Helen Lake in Glacier National Park

Redgap Pass
On my first morning in the Glacier backcountry, I woke up from a campsite by Poia Lake then headed to Redgap Pass for lunch. As I sat there eating slices of dried kiwi, I wished I could somehow project everything my eyes were seeing into the minds of everyone I wanted to share the view with: a friend who might be working on a Saturday, family whose health keeps them from reaching such places, a couple of girls from Kentucky that couldn't join me on this trip.

Poia Lake
From my red slate seat, I could see Elizabeth Lake almost 3,000 feet below, but I was still nine trail miles away. When I reached its shore, I continued on the four-mile spur trail to the less frequently visited Helen Lake to set up camp. 

“The guidebook calls it desolate,” a passing ranger said. “But you be the judge.” 

I hiked along the shore to the southern tip of Elizabeth Lake, then through wildflowers where butterflies fluttered about as though a gust of wind blew off petals and whirled them around me. Beyond Elizabeth Lake, the trail became more overgrown and unkempt. 

As I moved forward, I parted a sea of tall grasses and green leaves that had grown above my waist. Much of the trail would have been invisible if not for a depression in the overgrowth leading the way. The head and back of a deer swam by like the world’s most passive crocodile, followed by two fawns barely able to keep their eyes above the green. I wouldn’t call the region desolate, though. I prefer overlooked and secluded, two great qualities for a trail to have.

“Hmm, that bear poop was still moist,” I thought as I stepped over it. Still moist, even though that spot had been in direct sunlight all day. “It must have been recently shat,” I thought. After a year of this, it’s interesting the things you take note of. I also noticed I was in a patch of thimbleberries (i.e. bear food) and began to pay more attention to any rustling in the leaves.

I knew I was close when I began to hear the Belly River, which begins at Helen Lake. I stopped to listen to it with my eyes shut. I absorbed every other sound as well, the beating of insect wings, the wind hissing between branches of pine, three different types of birds chirping, some rapid cheeps, some sporadic elongated whistles, then suddenly the thumping sound of helicopter blades. Was it for a tour or a search-and-rescue? A 19-year old guy who never came back from his recent Glacier dayhike, was still missing.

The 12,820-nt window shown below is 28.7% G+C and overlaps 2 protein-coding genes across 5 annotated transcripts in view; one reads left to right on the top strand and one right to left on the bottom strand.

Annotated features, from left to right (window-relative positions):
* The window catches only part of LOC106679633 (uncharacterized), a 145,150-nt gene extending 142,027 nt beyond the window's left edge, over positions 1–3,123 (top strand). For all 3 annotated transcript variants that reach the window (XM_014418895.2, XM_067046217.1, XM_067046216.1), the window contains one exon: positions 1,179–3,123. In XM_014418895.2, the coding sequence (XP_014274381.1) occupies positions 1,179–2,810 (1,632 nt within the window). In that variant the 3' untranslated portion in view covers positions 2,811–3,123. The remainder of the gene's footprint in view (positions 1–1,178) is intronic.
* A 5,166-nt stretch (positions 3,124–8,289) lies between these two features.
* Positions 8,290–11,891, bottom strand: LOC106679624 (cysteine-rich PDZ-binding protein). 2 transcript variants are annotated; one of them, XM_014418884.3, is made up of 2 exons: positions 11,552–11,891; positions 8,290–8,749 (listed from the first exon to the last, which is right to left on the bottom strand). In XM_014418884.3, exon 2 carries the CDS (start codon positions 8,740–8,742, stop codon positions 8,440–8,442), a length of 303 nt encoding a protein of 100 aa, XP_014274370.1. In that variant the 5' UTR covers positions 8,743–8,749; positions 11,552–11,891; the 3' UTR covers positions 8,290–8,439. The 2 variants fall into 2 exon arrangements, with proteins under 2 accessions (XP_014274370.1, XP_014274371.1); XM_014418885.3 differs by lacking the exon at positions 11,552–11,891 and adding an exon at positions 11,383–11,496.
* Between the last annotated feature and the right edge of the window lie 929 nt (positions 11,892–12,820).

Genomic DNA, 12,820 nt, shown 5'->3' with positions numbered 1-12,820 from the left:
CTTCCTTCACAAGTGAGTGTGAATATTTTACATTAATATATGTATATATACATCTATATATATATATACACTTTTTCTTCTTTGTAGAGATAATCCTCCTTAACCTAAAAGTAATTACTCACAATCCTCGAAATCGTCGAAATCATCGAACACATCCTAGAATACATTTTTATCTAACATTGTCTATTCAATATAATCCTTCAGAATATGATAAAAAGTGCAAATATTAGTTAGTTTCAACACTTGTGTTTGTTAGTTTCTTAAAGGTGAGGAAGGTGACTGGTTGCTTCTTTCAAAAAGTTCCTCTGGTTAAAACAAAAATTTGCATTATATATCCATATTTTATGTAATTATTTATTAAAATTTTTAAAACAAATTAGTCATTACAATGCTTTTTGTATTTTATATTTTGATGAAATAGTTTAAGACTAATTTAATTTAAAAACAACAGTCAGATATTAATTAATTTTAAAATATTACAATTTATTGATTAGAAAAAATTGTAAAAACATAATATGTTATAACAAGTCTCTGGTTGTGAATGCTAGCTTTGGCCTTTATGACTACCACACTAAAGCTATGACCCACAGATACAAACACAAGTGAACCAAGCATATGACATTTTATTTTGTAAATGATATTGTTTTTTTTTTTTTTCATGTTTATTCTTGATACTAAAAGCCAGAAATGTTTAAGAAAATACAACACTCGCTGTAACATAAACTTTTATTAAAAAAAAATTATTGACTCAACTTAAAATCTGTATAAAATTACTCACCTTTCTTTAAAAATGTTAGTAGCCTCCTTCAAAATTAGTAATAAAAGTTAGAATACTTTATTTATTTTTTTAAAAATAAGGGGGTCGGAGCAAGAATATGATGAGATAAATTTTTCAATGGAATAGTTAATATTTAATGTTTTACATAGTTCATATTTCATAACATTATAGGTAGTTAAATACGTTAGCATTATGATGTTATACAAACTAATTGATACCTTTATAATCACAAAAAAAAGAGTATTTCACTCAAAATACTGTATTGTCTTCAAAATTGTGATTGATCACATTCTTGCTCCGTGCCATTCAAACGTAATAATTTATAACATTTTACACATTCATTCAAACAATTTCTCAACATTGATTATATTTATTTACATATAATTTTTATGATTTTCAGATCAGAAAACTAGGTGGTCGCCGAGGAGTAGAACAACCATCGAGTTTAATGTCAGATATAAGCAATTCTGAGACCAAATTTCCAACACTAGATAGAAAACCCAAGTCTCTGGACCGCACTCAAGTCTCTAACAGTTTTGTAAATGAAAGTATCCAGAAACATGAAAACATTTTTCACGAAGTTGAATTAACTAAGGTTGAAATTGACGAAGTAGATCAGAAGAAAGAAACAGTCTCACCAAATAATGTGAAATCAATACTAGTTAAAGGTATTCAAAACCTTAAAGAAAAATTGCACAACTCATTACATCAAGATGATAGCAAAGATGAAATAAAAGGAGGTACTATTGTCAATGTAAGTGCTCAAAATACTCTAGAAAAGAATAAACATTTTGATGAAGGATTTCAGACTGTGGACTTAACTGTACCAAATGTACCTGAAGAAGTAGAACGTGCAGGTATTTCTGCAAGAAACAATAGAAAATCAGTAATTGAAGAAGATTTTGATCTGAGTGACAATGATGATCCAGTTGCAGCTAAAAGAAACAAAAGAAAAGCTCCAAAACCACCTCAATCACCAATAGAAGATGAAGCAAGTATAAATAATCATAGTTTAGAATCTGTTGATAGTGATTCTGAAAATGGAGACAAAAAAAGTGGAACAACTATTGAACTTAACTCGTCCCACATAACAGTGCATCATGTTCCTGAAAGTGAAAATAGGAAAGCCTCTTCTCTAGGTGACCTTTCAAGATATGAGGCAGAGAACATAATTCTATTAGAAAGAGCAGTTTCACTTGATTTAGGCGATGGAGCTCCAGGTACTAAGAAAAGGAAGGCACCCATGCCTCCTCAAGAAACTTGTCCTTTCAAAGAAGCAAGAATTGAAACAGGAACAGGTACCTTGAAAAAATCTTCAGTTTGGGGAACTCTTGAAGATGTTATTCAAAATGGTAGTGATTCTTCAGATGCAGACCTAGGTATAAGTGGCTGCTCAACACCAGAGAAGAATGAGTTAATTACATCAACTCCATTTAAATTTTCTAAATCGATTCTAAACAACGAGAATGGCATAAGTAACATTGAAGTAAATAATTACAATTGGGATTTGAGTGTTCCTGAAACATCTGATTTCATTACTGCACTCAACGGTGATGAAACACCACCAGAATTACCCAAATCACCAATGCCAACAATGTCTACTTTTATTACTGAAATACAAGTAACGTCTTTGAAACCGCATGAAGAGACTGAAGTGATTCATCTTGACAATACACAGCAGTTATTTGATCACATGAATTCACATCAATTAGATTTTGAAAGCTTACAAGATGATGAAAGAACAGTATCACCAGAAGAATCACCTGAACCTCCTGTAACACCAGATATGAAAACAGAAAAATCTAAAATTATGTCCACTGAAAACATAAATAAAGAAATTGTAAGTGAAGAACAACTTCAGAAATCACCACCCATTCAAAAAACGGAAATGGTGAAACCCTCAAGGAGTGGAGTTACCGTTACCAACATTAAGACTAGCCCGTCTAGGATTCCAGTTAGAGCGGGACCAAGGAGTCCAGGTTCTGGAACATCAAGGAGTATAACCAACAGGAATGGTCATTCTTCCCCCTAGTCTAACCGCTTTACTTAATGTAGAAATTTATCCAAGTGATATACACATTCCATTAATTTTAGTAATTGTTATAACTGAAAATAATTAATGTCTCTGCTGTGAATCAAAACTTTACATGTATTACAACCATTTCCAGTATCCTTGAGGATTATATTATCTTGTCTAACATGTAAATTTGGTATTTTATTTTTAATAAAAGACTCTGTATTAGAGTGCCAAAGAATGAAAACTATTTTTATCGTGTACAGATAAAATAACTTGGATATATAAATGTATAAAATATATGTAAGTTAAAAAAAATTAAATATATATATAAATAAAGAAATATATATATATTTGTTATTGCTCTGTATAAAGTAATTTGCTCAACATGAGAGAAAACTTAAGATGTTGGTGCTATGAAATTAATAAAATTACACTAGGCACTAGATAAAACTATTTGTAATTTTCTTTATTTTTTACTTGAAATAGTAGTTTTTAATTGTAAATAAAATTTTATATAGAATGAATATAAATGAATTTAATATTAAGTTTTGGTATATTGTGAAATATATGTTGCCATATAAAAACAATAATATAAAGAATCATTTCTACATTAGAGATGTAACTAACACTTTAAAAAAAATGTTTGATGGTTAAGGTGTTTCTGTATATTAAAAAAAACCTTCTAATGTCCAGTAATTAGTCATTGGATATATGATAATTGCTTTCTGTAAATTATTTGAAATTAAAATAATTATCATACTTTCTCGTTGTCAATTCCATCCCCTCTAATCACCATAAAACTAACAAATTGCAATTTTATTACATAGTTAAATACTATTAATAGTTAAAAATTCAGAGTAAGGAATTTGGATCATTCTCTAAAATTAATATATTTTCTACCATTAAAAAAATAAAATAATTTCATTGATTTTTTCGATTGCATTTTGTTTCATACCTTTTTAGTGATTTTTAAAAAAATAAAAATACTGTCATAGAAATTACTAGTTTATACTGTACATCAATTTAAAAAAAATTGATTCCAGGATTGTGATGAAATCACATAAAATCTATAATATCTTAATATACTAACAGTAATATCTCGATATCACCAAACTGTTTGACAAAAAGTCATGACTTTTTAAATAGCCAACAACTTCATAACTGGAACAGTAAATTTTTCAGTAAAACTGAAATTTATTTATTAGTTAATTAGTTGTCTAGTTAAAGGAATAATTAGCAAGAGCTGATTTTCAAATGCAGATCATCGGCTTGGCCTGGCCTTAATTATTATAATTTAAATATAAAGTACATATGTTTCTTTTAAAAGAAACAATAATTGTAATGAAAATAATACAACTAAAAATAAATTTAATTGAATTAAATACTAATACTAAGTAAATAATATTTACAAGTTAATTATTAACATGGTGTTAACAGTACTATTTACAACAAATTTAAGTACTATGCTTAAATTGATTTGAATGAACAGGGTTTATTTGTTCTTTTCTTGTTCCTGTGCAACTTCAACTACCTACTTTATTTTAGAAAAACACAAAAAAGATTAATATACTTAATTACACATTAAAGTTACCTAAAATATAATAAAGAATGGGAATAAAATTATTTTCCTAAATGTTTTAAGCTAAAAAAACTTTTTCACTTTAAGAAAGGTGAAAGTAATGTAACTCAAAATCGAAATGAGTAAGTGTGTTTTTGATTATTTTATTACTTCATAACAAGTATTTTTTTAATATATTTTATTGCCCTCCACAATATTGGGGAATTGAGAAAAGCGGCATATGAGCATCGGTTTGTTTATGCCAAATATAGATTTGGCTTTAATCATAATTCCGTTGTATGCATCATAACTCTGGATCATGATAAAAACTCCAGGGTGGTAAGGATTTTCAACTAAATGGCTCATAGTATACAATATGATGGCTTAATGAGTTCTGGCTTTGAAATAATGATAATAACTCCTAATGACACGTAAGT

The thought of him never exiting the Glacier woods reminded me that I still have a lot to learn about real wilderness survival, something I decided to remedy in the coming months. Then I thought of the person that stopped to ask me a backcountry question a couple of days before. 

Belly River
“You look like you know what you’re doing,” she said before asking. I stopped chasing the ground squirrel in my car and answered her questions. And recently, while in the camping section at a department store, a woman came up to me to ask where she could find an item. “I know you don’t work here,” she said. “but you looked like a guy that knew everything.”

Regardless of how much more I need to learn, I’m happy to look like I know what I’m doing. Maybe it’s because my beard is slowly coming back, because nobody asked me for help when I was in the arts and crafts section. 

When I arrived at Helen Lake, I stood at the shore before taking off my pack and setting up camp. I balanced on flat rocks to keep the small ripples from soaking my feet. Lush green hills and the sheer rocky face of Ahern peak, 3,700 feet above me, enclosed the back half of the lake. Ribbons of water, from the melting Ahern Glacier, fell over and down the mountainside accumulating in the clear blue lake. 

Helen Lake
Only four extra miles from the crowded Elizabeth Lake campsites, and I’m all alone. That’s the real reason this site is overlooked and isolated, the extra miles. The solitude was worth every additional step. 

I spent most of the night eating, reading, and swatting flies, so I don’t have much else to say about Helen Lake. Other than… and I know I’m going to kick myself for saying this publicly, but while staring out at the secluded lake, I had the thought that if it ever became necessary, this is where I would hide one of my horcruxes. In an effort to maintain this mountain man guise, that I apparently have, I’m not going to explain that reference.

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A Backpacker's Life List by Ryan Grayson is licensed under a Creative Commons Attribution-NonCommercial-NoDerivs 3.0 Unported License.